Where to next [fashion]

As mentioned previously, the future of fashion has to be based on sustainability or it isn’t relevant.  The same applies to any industry.  So what options are available for sustainable fashion?  The materials are the main concern, followed by ethical production.

Sex Pistols T-shirt, designed by Vivienne Westwood and Jamie Reid, customised by Johnny Rotten, late 1970s. Museum no. S.794-1990
Sex Pistols T-shirt, designed by Vivienne Westwood and Jamie Reid, customised by Johnny Rotten, late 1970s. V & A Museum no. S.794-1990

Sustainable materials include natural such as organic cotton, hemp, bamboo, silk, linen, wool, etc;  recycled plastic based fabrics; reconstituted fabrics from broken down natural and synthetic materials and reconstructed; whole clothing or factory off cuts or seconds that are surplus or returned; used fabric or clothing that is wearable; used clothing that is falling apart or unwearable due to broken zips, holes, stains, etc.

Viktor & Rolf Fall 2016 Haute Couture Vagabond Collection. Made from clothing and fabrics from previous collections.
Viktor & Rolf Fall 2016 Haute Couture Vagabond Collection. Made from clothing and fabrics from previous collections.

Ethical production follows the trail from fabric production to the finished item of clothing, and can account for every step of the way.  This depends on transparency.  Some of the good fabric suppliers such as Pickering International or Elsegood Fabrics, are happy to assist with information.

Cut and construction can be difficult to follow with contracting and subcontracting if the process isn’t documented.  Choices for local production in Australia are limited, so can be competitive to book in, and also require scrutiny for award wages and working conditions at all levels of production.

Deconstructed and redesigned rain mackintosh by Junky Styling, 2009
Deconstructed and redesigned rain mackintosh by Junky Styling, 2009

Ideally learning how to do everything is the easiest path to ethical production, or team up with people who have complimentary skills.  Digital design through Spoonflower; learning skills in painting, dyeing and printing fabric via Kraftkolour or Dharma Trading; using hand or machine fabric manipulation techniques to customise or create fabric.  Few of my favourite designers trained in fashion design, so lack of orthodox skills leads to new ways of creating, proving great fashion is about art and imagination.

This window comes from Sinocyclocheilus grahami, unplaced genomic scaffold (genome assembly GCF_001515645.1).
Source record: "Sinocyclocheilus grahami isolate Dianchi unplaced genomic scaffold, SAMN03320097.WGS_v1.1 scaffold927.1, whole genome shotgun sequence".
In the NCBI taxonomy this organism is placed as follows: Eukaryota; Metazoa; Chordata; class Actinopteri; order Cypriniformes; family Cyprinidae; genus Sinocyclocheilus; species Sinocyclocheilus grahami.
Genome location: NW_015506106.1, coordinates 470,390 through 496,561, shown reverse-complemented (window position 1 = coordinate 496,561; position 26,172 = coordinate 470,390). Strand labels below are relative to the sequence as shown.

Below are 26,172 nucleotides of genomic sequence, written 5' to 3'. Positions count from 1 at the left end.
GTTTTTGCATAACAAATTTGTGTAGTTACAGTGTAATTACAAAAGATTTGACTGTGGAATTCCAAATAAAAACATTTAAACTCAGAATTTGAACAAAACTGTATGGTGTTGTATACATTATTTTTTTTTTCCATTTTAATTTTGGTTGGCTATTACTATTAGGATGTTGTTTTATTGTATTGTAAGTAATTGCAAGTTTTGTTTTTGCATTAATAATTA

Comme des Garçons Spring 2013, clothing made from what looks like multiple toile pieces
Comme des Garçons Spring 2013, clothing made from what looks like multiple toile pieces.  Headwear by Graham Hudson, made of recycled and upcycled materials and items.

 

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Ideas as the Instrument of Change

With the current political climate in Australia, featuring an increasingly unpopular party that says their problem is selling the message, not the message itself, I’ve been thinking about the value of ideas.  Great ideas that form a better society for everyone, not just a select few.  But who can have these great ideas, and how is it possible to achieve influence with social, political, geographical or financial disadvantage?

I’ve just finished Vivienne Westwood’s autobiography with Ian Kelly.  A leader and innovator of fashion since the 1970’s, Westwood talks about how ideas led to the invention of Punk, and how her interest in the authenticity of historical clothing and mixing it with contemporary fashion, led to a revolution in fashion design today. Continue reading Ideas as the Instrument of Change

Continuity Ritual exhibition invitation

Our exhibition Continuity Ritual opens at Format Collective on Wednesday 27th June at 6pm, 2012.  Everyone is invited so if you live or know anyone who lives in the Adelaide area please pass it on!  We will create an online version of the exhibition once it’s set up with images and sound.   Continuity Ritual exhibition invitation pdf.

Continuity Ritual exhibition invitation

Inner Garden Exhibition opens

Inner Garden is now open at the Australian National Botanic Gardens (ANBG) Visitor Centre Gallery until March 25th, 2012, Clunies Ross Street, Acton, Canberra,  ACT.  Opening times are 9:30 to 4:30 daily.

Thanks to the wonder of the internet, we are attempting to bring the exhibition to you, via sound, images and catalogue.  If you have any questions or comments, please leave a message below, we’d love to hear from you. Continue reading Inner Garden Exhibition opens